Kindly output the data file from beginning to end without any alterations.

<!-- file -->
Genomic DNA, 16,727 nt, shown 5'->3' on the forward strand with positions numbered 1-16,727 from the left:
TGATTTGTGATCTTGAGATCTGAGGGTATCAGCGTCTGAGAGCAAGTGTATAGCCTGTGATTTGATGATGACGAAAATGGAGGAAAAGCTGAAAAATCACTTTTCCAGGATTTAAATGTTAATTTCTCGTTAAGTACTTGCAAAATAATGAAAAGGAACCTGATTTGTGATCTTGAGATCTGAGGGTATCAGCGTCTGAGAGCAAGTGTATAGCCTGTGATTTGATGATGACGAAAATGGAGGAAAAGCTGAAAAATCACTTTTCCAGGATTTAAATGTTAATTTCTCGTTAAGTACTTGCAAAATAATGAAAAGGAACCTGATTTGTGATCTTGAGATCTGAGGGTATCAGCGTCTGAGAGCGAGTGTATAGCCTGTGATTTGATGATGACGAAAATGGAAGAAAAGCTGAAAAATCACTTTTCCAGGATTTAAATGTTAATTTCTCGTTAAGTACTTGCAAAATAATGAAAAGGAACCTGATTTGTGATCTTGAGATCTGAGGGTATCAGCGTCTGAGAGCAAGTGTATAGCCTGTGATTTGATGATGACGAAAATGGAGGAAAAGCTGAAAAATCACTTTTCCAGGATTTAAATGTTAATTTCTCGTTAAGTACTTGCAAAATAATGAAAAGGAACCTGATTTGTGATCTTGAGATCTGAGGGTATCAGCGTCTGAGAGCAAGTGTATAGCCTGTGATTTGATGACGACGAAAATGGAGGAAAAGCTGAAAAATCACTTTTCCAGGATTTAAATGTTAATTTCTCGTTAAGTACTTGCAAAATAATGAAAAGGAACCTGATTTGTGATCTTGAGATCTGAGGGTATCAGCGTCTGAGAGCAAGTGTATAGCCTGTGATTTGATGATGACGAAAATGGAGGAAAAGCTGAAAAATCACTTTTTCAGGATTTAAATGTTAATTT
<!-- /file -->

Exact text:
Genomic DNA, 16,727 nt, shown 5'->3' on the forward strand with positions numbered 1-16,727 from the left:
TGATTTGTGATCTTGAGATCTGAGGGTATCAGCGTCTGAGAGCAAGTGTATAGCCTGTGATTTGATGATGACGAAAATGGAGGAAAAGCTGAAAAATCACTTTTCCAGGATTTAAATGTTAATTTCTCGTTAAGTACTTGCAAAATAATGAAAAGGAACCTGATTTGTGATCTTGAGATCTGAGGGTATCAGCGTCTGAGAGCAAGTGTATAGCCTGTGATTTGATGATGACGAAAATGGAGGAAAAGCTGAAAAATCACTTTTCCAGGATTTAAATGTTAATTTCTCGTTAAGTACTTGCAAAATAATGAAAAGGAACCTGATTTGTGATCTTGAGATCTGAGGGTATCAGCGTCTGAGAGCGAGTGTATAGCCTGTGATTTGATGATGACGAAAATGGAAGAAAAGCTGAAAAATCACTTTTCCAGGATTTAAATGTTAATTTCTCGTTAAGTACTTGCAAAATAATGAAAAGGAACCTGATTTGTGATCTTGAGATCTGAGGGTATCAGCGTCTGAGAGCAAGTGTATAGCCTGTGATTTGATGATGACGAAAATGGAGGAAAAGCTGAAAAATCACTTTTCCAGGATTTAAATGTTAATTTCTCGTTAAGTACTTGCAAAATAATGAAAAGGAACCTGATTTGTGATCTTGAGATCTGAGGGTATCAGCGTCTGAGAGCAAGTGTATAGCCTGTGATTTGATGACGACGAAAATGGAGGAAAAGCTGAAAAATCACTTTTCCAGGATTTAAATGTTAATTTCTCGTTAAGTACTTGCAAAATAATGAAAAGGAACCTGATTTGTGATCTTGAGATCTGAGGGTATCAGCGTCTGAGAGCAAGTGTATAGCCTGTGATTTGATGATGACGAAAATGGAGGAAAAGCTGAAAAATCACTTTTTCAGGATTTAAATGTTAATTT